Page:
The second principle—the need for public resources—has been essential to American democracy from the start. From the beginning, the private depended upon public resources.

Public resources—including roads and bridges, public education, a national bank, a patent office, courts for business cases, interstate commerce support, and the criminal justice system—are necessary to have private enterprise. These public resources include protection; not just a military and police, but protection from harm by unscrupulous corporations either by poisoning products, the air or the water by unscrupulous banks, mortgage holders and investors. These protections are carried out by “regulations”—protective laws and agencies.

Over time, those resources have included sewers, water and electricity, research universities and research support, and technologies like computers and satellite phones.

Private enterprise and private life utterly depend on public resources. These public resources provide freedom: freedom to start and run a business, and freedom in private life.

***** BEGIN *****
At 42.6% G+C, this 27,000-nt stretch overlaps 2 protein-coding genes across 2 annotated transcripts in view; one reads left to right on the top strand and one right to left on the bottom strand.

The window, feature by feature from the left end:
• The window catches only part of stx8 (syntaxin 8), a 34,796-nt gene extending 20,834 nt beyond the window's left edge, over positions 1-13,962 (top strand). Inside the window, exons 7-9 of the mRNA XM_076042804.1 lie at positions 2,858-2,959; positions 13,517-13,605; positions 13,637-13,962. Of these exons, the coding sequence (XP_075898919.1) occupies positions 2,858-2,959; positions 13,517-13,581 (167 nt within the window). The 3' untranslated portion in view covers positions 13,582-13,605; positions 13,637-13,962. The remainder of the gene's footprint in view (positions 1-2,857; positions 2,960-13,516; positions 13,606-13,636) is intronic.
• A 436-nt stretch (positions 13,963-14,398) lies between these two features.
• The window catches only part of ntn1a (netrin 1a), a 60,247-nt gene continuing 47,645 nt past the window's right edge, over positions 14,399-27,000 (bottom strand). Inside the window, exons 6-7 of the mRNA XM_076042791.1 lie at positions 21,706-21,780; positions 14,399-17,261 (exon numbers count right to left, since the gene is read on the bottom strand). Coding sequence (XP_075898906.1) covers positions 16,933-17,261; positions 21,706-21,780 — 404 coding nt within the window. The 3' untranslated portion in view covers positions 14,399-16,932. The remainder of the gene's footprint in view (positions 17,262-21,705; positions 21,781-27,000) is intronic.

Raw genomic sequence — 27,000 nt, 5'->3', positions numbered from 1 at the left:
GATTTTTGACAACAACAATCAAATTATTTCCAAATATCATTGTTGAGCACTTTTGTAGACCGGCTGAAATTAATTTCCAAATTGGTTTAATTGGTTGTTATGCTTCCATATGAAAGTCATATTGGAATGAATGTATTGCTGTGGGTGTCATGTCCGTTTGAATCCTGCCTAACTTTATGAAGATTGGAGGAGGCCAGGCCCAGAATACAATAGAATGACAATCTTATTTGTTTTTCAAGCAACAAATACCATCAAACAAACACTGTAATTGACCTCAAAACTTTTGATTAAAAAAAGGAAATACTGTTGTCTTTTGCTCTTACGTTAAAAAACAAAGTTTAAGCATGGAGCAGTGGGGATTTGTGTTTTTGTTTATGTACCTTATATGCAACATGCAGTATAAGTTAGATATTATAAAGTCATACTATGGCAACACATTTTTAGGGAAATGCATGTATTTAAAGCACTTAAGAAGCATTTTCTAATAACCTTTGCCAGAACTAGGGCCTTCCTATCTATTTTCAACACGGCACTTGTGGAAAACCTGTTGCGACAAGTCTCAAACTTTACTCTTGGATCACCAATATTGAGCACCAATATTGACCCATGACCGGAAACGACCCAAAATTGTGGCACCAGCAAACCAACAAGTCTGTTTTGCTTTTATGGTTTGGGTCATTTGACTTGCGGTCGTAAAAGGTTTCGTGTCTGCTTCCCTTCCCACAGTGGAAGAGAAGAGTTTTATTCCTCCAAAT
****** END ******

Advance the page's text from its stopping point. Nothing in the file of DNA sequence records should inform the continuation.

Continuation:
You’re not free if you are not educated, because your possibilities in life are limited.

You’re not free if you have cancer and no health insurance.

You’re not free if you have no income or not enough for basic needs.

And if you work for a large company, you may not be free without a union. Unions free you from corporate servitude. They free you to have a living wage, safety on the job, regular working hours, a pension, health benefits, dignity.

If you’re a progressive, you most likely agree with these ideas. If you’re a conservative, you may be apoplectic by now.

It should be clear that most progressive policies follow from these basic, largely implicit and unconscious principles. When we state them consciously and overtly, we can see where questions 1) and 2) come from.

Why should Trump voters support him when his government does not supply necessary care, when it can hurt them deeply, threatening their health and possibly their lives by, say, taking away their health care? Why should Republicans—who are Americans, after all—hate the Affordable Care Act, which was for the people, and which supplies care of the most essential kind for tens of millions of Americans?